World War II Veteran looks at the differences in soldier meals - KCBD NewsChannel 11 Lubbock

World War II Veteran looks at the differences in soldier meals

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By Michael Slother - email

LUBBOCK, TX (KCBD) - As Veterans Day approaches we remember the brave men and women who serve our country. Sunday a World War II veteran showed us how meals in the military have changed over the decades.

Frank Hudson is a volunteer at the Silent Wings Museum. He was a G.I. in the Pacific during World War II. He showed us what his meal kit contained during his service and compared the differences in what soldiers have today.  

The ration kits came in small boxes and there was one for each meal of the day. Boxes contain food and other necessities.

"Here's a packet of sweet chocolate you could mix that in your canteen cup with water," Frank continued to go through the kit. "A roll of napkins, or sometimes toilet paper."

Back then, the kits actually contained cigarettes and matches. Every case had 3 cigarettes inside.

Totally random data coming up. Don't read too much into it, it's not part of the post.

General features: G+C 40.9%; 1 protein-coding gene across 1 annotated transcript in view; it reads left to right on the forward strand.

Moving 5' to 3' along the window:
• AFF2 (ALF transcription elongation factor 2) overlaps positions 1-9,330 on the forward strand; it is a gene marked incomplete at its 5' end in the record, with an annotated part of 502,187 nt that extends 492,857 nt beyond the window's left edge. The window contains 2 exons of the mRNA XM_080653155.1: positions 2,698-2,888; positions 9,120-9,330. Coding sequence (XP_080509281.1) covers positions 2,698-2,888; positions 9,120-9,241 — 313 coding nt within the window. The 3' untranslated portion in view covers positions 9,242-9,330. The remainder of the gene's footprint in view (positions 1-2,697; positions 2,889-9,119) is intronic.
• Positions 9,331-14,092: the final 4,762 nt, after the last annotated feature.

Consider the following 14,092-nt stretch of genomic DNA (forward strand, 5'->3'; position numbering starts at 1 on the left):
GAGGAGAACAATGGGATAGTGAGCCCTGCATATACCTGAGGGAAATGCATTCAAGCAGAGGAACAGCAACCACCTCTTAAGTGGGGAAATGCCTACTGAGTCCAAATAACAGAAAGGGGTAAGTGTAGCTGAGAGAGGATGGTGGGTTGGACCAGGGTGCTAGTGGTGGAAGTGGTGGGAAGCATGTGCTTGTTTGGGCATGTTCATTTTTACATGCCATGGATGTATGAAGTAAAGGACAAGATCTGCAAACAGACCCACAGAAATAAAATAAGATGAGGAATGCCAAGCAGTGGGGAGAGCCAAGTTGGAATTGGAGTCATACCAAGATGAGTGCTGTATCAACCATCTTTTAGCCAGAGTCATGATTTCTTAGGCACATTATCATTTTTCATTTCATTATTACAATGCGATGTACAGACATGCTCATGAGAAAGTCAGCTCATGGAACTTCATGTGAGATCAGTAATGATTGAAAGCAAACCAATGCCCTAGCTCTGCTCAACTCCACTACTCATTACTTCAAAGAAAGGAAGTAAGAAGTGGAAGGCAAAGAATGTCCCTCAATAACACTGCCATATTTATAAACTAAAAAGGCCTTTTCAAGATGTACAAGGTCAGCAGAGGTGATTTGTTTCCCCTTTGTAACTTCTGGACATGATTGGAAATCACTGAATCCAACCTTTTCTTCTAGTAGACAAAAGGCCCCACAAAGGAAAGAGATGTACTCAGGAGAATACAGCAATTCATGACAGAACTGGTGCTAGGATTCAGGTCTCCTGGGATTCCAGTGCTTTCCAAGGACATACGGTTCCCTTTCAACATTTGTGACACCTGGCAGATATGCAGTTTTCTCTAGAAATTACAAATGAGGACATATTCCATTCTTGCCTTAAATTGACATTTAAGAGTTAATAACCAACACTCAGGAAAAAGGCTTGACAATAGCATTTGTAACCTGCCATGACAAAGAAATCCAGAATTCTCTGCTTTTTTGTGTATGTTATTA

"And then the famous canned goods," Frank laughed as he looked at the can of pork and beans. "Nobody really loved the pork and beans," he said.

In order to warm the food, the cans had to be placed over a fire. First, the can had to be punctured to allow for steam to let out. He recalls one time when a fellow soldier forgot. "It exploded and we were all covered with pork and beans. That didn't go too well."

Frank showed us everything in the kit before the museum's education coordinator Lisa Howe opened up a kit with the grub today's soldiers eat. What a difference half a century makes.

The kit is com slightly larger, but contains more items. This particular meal was a vegetarian burger with barbeque sauce. It also contained a chocolate banana nut muffin and potato sticks. "You get all kinds of stuff," Howe said.

Interestingly enough, the kit contained a heating sleeve. Adding water and waiting 15 minutes warmed the food, so instead of cold pork and beans from a can, soldiers can enjoy a warm meal.

Frank wasn't sure what to think of the newer kits. He didn't taste the burger, but Howe has had them before. "They're not mom's home cooking, but they're not bad. I wouldn't want to eat them day after day."

Veteran's Day is Friday and there are several events planned at the Silent Wings Museum. You can view a full schedule here.

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